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Mobile TV marches on

Posted: 18 Aug 2008 ?? ?Print Version ?Bookmark and Share

Keywords:mobile TV? CMOS? on-chip memory? cameras? vehicles?

There has been renewed hype for mobile TV in Europe and China. Several organizations are bidding to be selected as the national standard for China. The Olympics has been attracting a great deal of interest from both domestic and foreign companies to invest, and thus fast-tracked semiconductor development in supporting these new standards. This is almost a mirrored scenario of what happened in Europe prior to the 2006 World Cup, an exhilarating experience for all those involved in mobile TV technology. At that time, several standards where bidding for dominance, particularly the Korean-based D-TMB and European-based DVB-H. However, during a hype period, it is easy to overlook the costs of establishing and maintaining a network.

Following the 2006 World Cup, these costs were calculated and the clear realization was that there can only be one standard to improve the chances of achieving the required return on investment. This scenario is again unfolding in China. Expect that after the Olympic Games, a standard will emerge to provide mobile TV services for China.

State of adoption
Japan is an early adopter and has fully embraced mobile TV with penetration rates for mobile phones exceeding 40 percent. It is expected to reach more than 60-percent penetration rate in a few years. Japan uses its own home-developed standard, ISDB-T. The impressive penetration rate is mainly due to the availability of "free-to-air" programs.

Korea is also an early adopter with similar characteristics as Japan. There has been consolidation within the European community, Asian and African countries, along with North America, toward the adoption and deployment of the DVB-H standard. In the interim period, while investments on infrastructure, content and required business models are being developed for mobile TV, it seems that some mobile phone manufacturers can't wait any longer. We are seeing the emergence of mobile devices that support traditional and long established terrestrial DTV standards such as DVB-T. The major drawback using this standard is that power consumption is many times higher than DVB-H, but this does not seem to be a showstopper. Power consumption directly impacts the battery and ultimately, program viewing time.

DVB-H uses a "time-slicing" technique, where the system only turns "on" during the time slot that carries the required channel data and then turns "off" for all the other channel time slots. By implementing this technique, the power consumption is cut by almost 90 percent. However, "free to air" TV channel in DVB-T is being transmitted, so some companies are adding this feature to their handsets. This serves as a differentiator of high- to mid-range mobile devices.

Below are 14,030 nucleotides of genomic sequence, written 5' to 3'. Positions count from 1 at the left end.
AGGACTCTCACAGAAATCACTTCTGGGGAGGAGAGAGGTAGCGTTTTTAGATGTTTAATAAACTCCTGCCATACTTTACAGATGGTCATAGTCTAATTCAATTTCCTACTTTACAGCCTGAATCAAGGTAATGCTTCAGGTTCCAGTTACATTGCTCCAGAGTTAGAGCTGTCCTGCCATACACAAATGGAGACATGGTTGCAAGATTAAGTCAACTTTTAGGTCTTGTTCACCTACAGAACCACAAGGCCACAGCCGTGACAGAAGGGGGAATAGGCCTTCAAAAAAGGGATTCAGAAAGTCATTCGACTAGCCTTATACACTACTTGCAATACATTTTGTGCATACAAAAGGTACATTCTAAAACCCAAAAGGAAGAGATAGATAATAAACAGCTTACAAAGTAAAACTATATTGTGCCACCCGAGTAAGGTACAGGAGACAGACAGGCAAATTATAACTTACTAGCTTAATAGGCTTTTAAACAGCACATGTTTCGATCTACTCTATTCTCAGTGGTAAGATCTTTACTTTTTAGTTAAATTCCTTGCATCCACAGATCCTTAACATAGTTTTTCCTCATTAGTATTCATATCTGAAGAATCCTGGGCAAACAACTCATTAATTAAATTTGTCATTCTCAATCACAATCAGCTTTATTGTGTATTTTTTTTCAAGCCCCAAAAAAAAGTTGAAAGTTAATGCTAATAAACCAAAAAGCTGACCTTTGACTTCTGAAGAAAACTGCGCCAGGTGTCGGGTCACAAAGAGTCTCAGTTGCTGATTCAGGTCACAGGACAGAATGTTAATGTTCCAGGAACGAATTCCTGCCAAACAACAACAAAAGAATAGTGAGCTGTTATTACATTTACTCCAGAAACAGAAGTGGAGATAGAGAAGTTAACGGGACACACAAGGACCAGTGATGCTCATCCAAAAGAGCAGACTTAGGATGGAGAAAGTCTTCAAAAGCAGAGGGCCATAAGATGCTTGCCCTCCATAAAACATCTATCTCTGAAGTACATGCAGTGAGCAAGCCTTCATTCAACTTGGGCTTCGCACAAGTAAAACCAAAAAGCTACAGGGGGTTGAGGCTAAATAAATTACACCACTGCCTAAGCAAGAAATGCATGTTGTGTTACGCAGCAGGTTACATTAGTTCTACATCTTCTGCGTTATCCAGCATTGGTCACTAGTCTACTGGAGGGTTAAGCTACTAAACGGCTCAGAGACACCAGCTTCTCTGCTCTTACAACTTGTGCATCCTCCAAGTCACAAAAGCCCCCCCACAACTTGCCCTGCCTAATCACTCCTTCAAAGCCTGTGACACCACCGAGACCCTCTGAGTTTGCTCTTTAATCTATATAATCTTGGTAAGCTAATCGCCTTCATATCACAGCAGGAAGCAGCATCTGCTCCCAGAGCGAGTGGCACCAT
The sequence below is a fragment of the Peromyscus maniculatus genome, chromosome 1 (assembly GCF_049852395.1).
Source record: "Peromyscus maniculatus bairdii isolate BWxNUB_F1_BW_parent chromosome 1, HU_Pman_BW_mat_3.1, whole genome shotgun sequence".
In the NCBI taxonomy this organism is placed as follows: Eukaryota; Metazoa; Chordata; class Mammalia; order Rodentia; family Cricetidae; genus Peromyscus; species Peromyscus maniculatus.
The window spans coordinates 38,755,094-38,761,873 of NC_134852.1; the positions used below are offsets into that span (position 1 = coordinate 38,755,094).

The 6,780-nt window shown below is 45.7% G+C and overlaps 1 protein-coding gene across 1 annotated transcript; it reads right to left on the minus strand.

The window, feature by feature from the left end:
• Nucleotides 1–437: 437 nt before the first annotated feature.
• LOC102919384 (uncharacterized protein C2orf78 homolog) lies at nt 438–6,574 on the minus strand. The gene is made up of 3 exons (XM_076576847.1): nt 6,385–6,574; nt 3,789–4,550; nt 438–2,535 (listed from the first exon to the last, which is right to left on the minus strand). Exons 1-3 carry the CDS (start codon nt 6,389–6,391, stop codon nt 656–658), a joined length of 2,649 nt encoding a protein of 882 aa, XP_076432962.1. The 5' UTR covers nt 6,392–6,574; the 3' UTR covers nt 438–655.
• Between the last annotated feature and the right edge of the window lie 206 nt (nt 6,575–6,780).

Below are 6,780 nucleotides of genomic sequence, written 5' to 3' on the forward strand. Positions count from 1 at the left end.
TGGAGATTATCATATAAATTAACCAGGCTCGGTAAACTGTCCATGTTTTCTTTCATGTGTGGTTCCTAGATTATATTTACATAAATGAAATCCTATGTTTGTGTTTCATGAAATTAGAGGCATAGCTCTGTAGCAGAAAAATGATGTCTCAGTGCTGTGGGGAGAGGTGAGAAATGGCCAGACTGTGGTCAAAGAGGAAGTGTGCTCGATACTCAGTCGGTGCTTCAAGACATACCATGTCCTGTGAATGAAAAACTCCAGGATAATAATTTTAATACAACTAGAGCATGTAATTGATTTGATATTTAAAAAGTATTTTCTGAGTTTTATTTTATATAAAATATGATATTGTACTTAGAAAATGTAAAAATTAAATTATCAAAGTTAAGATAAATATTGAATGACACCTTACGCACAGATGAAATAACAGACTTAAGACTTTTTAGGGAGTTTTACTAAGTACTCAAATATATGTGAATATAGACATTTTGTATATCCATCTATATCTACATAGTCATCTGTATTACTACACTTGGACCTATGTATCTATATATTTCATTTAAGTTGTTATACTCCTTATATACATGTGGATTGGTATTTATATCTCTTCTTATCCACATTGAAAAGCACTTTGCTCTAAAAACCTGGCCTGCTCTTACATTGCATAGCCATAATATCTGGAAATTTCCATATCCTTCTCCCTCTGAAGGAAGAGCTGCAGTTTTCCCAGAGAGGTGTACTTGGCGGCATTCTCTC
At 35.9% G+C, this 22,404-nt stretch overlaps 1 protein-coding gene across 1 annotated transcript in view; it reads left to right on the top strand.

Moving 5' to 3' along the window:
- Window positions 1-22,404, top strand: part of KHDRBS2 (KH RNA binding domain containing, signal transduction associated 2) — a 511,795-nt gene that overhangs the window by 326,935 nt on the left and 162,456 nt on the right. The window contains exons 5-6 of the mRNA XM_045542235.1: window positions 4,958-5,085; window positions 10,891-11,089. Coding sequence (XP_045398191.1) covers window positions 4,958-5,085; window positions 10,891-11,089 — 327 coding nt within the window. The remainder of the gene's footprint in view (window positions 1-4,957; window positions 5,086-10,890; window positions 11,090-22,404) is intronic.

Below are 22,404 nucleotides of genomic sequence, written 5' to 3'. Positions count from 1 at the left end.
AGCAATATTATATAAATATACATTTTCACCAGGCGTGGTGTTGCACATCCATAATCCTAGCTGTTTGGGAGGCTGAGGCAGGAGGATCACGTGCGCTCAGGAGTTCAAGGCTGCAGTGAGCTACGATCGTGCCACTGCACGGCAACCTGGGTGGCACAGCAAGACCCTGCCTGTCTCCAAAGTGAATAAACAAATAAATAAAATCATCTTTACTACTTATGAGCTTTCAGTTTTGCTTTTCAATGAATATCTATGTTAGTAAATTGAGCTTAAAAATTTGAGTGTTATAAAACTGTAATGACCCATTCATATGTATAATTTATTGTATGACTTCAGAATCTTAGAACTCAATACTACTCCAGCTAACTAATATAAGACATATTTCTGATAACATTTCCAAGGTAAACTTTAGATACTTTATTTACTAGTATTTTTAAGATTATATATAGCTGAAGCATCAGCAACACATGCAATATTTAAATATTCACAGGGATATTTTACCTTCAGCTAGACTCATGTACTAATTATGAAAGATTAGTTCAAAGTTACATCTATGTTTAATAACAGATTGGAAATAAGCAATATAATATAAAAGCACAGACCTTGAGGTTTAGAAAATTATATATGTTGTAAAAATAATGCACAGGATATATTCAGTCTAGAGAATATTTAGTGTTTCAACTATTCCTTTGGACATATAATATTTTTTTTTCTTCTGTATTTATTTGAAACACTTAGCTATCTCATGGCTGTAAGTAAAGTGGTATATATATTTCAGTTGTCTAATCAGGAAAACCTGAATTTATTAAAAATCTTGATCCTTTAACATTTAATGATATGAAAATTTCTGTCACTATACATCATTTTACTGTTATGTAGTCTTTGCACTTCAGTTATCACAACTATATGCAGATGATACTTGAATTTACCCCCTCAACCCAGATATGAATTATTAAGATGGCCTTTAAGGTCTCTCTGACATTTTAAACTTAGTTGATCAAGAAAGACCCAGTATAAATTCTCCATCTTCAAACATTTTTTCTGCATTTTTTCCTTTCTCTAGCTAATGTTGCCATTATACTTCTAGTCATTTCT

Deployment of DVB-T for mobile TV has started in Europe, China and parts of Asia despite the higher power consumption. And a segment that is starting to take traction is in-car mobile TV. This application requires multiple antennas to support diversity in ensuring consistently a good picture quality. Momentum is coming from Japan and Korea, with interest starting to emerge in China, U.S. and Europe.

Infineon's tuner solutions drive mobile TV toward lower system costs and power consumption.

Making a difference
Several key success factors are available, allowing product differentiation. The leading players need to carefully manage the trade-off between die-size, performance, power consumption, development cycle times and optimization of system firmware while maintaining a competitive cost position. Moreover, the marketing mix will need to be continuously reviewed and the value offering through the delivery of system platform solutions.

This hybrid mix of hardware and firmware needs to be integrated in a module ready for plug and play. It is expected that the initial market demand will require modules. However, as the market matures and volume increases, the technology will migrate onto the PCB. The technology that will most likely fulfill most of these requirements will be the 40nm CMOS process. Some companies will have the capability to develop a monolithic IC that integrates the digital demodulator IP's, the required on-chip memory and the multistandard RF. However, a system in package approach could also be competitive.

It is expected that almost 250 million people will be viewing TV programs on mobile devices such as mobile phones, PCs, PDAs, personal video players and cameras, and in vehicles by 2011. The ever-increasing mobile community will embrace mobile TV not only for entertainment, but also to be in continuous touch with world news and financial data.

Moreover, as network return paths are established, consumers will be able to join as virtual participants in auctions, game shows etc. The marginal costs for mobile TV technology in the mobile device's electronics system will diminish quickly, and it will become a basic feature just like the camera function is today for most mid- to high-end phones.

- Giuseppe Calarco
VP and General Manager
Tuner Systems and TV Receivers
Infineon Technologies Asia Pacific Pte Ltd

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